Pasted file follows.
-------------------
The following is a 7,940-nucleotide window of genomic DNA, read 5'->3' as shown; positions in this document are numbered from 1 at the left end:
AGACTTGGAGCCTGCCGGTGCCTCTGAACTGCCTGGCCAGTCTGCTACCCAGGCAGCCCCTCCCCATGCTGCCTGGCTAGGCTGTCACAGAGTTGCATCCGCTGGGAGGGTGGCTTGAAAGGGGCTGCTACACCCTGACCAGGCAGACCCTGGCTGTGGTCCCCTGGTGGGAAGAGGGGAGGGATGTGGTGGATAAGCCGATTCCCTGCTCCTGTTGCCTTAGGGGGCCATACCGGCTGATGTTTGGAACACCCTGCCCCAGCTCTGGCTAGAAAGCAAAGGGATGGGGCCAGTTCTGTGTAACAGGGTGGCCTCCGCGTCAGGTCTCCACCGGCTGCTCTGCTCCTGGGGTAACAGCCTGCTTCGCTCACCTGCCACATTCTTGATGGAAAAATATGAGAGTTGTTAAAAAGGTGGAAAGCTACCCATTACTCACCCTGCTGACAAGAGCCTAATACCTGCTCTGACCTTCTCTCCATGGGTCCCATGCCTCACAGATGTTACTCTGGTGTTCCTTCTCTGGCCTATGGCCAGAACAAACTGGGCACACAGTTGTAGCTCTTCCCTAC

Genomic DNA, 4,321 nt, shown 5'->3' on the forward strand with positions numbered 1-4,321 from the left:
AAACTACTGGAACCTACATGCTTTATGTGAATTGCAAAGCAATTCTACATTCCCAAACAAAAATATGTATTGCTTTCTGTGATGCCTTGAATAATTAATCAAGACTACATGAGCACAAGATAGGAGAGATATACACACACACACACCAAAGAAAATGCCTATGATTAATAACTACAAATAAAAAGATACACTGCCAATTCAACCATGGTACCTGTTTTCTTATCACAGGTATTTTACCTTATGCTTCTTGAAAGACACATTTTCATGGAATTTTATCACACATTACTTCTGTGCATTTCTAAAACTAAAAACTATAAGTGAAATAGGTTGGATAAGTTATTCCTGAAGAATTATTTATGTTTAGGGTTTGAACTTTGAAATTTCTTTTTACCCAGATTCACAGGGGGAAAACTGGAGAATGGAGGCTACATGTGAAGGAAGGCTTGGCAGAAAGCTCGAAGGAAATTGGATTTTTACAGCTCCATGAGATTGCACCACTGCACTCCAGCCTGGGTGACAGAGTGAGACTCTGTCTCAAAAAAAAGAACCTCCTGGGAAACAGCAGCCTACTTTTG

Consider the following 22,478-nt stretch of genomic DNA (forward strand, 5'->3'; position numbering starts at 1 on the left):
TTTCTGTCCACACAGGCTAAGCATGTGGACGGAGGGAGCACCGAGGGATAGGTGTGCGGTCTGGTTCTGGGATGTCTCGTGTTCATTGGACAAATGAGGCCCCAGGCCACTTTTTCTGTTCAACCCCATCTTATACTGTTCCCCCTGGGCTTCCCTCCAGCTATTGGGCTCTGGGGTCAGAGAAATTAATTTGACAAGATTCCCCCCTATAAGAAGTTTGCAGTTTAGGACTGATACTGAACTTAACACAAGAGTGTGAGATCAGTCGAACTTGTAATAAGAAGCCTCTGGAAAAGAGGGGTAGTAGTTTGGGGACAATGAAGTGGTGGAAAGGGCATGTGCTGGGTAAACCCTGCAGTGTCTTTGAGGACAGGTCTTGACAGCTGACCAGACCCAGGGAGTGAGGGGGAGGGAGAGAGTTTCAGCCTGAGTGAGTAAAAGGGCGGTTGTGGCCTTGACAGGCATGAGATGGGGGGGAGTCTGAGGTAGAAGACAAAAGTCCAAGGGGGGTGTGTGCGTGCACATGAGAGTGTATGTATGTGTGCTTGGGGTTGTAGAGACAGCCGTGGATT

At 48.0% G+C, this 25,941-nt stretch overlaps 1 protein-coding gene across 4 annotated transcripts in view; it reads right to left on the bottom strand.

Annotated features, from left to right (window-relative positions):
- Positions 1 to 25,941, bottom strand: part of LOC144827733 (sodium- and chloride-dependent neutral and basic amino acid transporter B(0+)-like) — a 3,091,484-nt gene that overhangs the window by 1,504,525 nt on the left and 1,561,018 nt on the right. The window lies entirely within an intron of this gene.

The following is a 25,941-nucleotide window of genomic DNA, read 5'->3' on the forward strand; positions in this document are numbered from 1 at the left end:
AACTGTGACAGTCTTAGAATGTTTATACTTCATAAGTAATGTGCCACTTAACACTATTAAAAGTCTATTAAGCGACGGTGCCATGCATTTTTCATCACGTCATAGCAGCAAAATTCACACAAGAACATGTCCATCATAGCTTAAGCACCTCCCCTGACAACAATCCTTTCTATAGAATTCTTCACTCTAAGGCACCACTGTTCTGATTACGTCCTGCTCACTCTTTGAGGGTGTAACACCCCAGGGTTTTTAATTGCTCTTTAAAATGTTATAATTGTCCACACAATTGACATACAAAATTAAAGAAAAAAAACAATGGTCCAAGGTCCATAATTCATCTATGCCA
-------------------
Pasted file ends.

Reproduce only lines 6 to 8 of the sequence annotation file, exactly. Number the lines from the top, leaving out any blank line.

TTTCTGTCCACACAGGCTAAGCATGTGGACGGAGGGAGCACCGAGGGATAGGTGTGCGGTCTGGTTCTGGGATGTCTCGTGTTCATTGGACAAATGAGGCCCCAGGCCACTTTTTCTGTTCAACCCCATCTTATACTGTTCCCCCTGGGCTTCCCTCCAGCTATTGGGCTCTGGGGTCAGAGAAATTAATTTGACAAGATTCCCCCCTATAAGAAGTTTGCAGTTTAGGACTGATACTGAACTTAACACAAGAGTGTGAGATCAGTCGAACTTGTAATAAGAAGCCTCTGGAAAAGAGGGGTAGTAGTTTGGGGACAATGAAGTGGTGGAAAGGGCATGTGCTGGGTAAACCCTGCAGTGTCTTTGAGGACAGGTCTTGACAGCTGACCAGACCCAGGGAGTGAGGGGGAGGGAGAGAGTTTCAGCCTGAGTGAGTAAAAGGGCGGTTGTGGCCTTGACAGGCATGAGATGGGGGGGAGTCTGAGGTAGAAGACAAAAGTCCAAGGGGGGTGTGTGCGTGCACATGAGAGTGTATGTATGTGTGCTTGGGGTTGTAGAGACAGCCGTGGATT

At 48.0% G+C, this 25,941-nt stretch overlaps 1 protein-coding gene across 4 annotated transcripts in view; it reads right to left on the bottom strand.

Annotated features, from left to right (window-relative positions):